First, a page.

Displaying articles for: May 2011


That we are technologically impoverished when it comes to the aggression of nature in general – and the Mississippi River specifically – is a cautionary thematic in American life.  Our relative helplessness in the face of today’s cresting is a reminder of that, and – as far as this column is concerned – is also a call to explore some books and music that capture our fraught relationship to the river’s duality of prelapsarian calm and hellish ferocity.  With some works related to the region’s non-fluid history, and the future of climate changed, tossed in for good measure.


Powering the Dream

With this stimulating, surprising, meticulously researched book, Alexis Madrigal confers on the green technology movement the valuable gift of historical perspective, a roadmap of past failures and triumphs that can help our society today to form a sensible prospectus for our future survival and escape from eco-apocalypse. Digging deep into the record of alternate energy schemes and projects extending as far back as the 1830s, Madrigal lays down a saga of visionary inventors, enthusiastic or fickle citizens, millionaire robber-baron investors, self-serving charlatans, far-seeing or short-sighted bureaucrats, hardy pioneers, altruistic saviors, and starry-eyed philosophers, all of whom played a part at one time or another in striving to deliver new and improved sources of power to the species and liberate us from drudgery--while hopefully getting rich in the meantime.


Who Shot the Water Buffalo?

The author photo of Ken Babbs on the dust jacket of his first solo novel, Who Shot the Water Buffalo?, depicts a jovial, burly, silver-maned fellow wearing an insignia-laden Armed Forces leather jacket. He looks like anybody's unassuming Foxy Grandpa, ready for a night out with his bowling league or a BBQ at the AmVets. But of course, Babbs is operating undercover. One of the original Merry Pranksters, a true Child of the Sixties, legatee of the Ken Kesey canon, Babbs is more Holy Goof than AARP resident of Florida-as-God's-Waiting-Room. Now he's chosen to return to his fabled past--specifically, his Vietnam War service in the early 1960s--in order to deliver a novel based on his firsthand experiences of that grim and absurd conflict, with an emphasis on the absurdity.


The New Cool

A utopian fantasy: If I were a billionaire, I would purchase one copy of The New Cool for every politician in the United States, from Podunk town council member to POTUS.  Then, employing the arcane superpowers which Glenn Beck imagines George Soros possesses, I would force each politico to put aside any and all tasks, no matter how vital, until they had read and deeply internalized Bascomb's inspiring narrative.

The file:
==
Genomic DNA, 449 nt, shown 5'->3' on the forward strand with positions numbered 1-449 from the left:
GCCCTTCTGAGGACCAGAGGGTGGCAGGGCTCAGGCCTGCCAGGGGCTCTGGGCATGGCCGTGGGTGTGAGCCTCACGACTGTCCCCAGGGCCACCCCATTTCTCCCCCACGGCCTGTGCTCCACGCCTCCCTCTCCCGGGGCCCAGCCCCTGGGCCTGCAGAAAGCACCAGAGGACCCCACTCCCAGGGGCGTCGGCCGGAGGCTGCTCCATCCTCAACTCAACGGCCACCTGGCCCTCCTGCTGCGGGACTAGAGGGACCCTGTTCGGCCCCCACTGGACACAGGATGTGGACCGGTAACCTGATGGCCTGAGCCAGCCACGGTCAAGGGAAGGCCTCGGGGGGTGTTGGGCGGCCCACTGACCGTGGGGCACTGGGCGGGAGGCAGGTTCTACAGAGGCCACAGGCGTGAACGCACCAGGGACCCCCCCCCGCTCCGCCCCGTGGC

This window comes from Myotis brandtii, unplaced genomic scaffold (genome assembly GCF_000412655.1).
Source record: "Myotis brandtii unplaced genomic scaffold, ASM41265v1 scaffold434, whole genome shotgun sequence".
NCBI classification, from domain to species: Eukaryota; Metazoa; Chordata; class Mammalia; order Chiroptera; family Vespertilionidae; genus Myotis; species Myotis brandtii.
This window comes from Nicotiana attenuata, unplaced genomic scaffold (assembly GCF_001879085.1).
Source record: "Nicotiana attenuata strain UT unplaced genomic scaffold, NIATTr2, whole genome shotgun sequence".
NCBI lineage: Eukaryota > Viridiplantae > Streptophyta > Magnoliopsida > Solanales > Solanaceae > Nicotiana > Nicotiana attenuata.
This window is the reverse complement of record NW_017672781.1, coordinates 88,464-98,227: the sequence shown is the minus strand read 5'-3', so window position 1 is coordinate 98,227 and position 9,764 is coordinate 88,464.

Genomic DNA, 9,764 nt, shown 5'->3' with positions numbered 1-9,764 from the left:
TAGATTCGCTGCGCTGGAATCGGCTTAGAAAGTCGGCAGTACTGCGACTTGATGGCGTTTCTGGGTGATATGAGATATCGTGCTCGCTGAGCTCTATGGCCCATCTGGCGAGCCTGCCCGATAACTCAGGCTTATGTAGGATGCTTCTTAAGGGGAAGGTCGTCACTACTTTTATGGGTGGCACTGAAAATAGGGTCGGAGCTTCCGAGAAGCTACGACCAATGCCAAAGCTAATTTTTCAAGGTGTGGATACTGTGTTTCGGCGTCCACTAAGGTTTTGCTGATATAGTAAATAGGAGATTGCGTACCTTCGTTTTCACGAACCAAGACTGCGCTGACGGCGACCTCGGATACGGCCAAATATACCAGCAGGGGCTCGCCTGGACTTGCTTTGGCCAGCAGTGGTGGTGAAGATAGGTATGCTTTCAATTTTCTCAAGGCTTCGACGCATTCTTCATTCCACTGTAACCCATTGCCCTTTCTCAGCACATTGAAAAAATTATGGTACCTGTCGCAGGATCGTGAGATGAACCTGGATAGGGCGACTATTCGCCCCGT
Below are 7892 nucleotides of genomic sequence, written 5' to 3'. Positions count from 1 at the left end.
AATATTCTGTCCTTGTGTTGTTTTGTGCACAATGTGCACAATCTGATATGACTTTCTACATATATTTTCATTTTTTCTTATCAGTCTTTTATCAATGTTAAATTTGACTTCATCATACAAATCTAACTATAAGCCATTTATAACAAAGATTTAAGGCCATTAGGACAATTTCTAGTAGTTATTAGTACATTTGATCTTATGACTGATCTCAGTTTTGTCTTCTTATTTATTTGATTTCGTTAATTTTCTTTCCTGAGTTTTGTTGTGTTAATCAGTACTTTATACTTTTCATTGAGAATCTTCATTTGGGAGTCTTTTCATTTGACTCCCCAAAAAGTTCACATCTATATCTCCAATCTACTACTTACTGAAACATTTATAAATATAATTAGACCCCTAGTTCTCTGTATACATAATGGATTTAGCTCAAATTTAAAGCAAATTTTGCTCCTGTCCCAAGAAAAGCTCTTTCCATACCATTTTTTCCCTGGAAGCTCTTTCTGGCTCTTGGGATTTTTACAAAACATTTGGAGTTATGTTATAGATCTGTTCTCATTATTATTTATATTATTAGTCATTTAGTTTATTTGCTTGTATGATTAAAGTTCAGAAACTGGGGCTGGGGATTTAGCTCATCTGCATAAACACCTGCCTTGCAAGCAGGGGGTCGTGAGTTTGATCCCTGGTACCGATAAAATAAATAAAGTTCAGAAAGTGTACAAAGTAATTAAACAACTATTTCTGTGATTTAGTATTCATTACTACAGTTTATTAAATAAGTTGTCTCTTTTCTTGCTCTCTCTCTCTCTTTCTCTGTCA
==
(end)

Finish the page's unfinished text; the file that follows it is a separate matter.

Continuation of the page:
Duncan the Wonder Dog

At nearly 400 pages, Duncan the Wonder Dog, the debut graphic novel by self-taught wunderkind Adam Hines is merely the opening salvo in what the artist forecasts will be a 2600-page epic in nine volumes, to be completed over the next twenty-five years,  all about the fate of sentient beasts in an alternate timeline (otherwise resembling our own era) where "animal rights" means arguing with a weeping cow about why it needs to die for the benefit of its human overlords.  Not since Dave Sim launched Cerebus on its three- decades-long road to completion has a creator embarked on such an ambitious and perhaps foolishly grandiose project.  But judging by the obsessive meticulousness, craft and talent on display in Duncan, Hines stands a good chance of fulfilling his vision, barring a chance mortal encounter with a rogue pitbull objecting to any of his sentiments.


April 18: "[W]ould it be too bold to imagine that all warm-blooded animals have arisen from one living filament…?"

Books, CDs, DVDs to know about now
Poems That Make Grown Men Cry

And women too.  Luminaries from Colin Firth to Nick Cave and Jonathan Franzen chose the poems that bring them to tears, and the result is a stunning collection of poignant verse from writers like Auden, Whitman, Bishop, Larkin, Neruda and many others.  Warning: choking-up hazard.

The King of Pain

Trapped beneath his entertainment system, reality TV mastermind Rick Salter reflects on his life and tries to piece together the events of the previous evening. Seth Kaufman’s romp is an outrageous meditation on pain and entertainment in a deranged world in which the two are often interchangeable.

The Good Inn

Frank Black, frontman for the Pixies, has written a transgressive historical fiction with shades of Thomas Pynchon (focused as it is on the history of explosives and cinematic pornography), all set in a hallucinatory Edwardian Europe.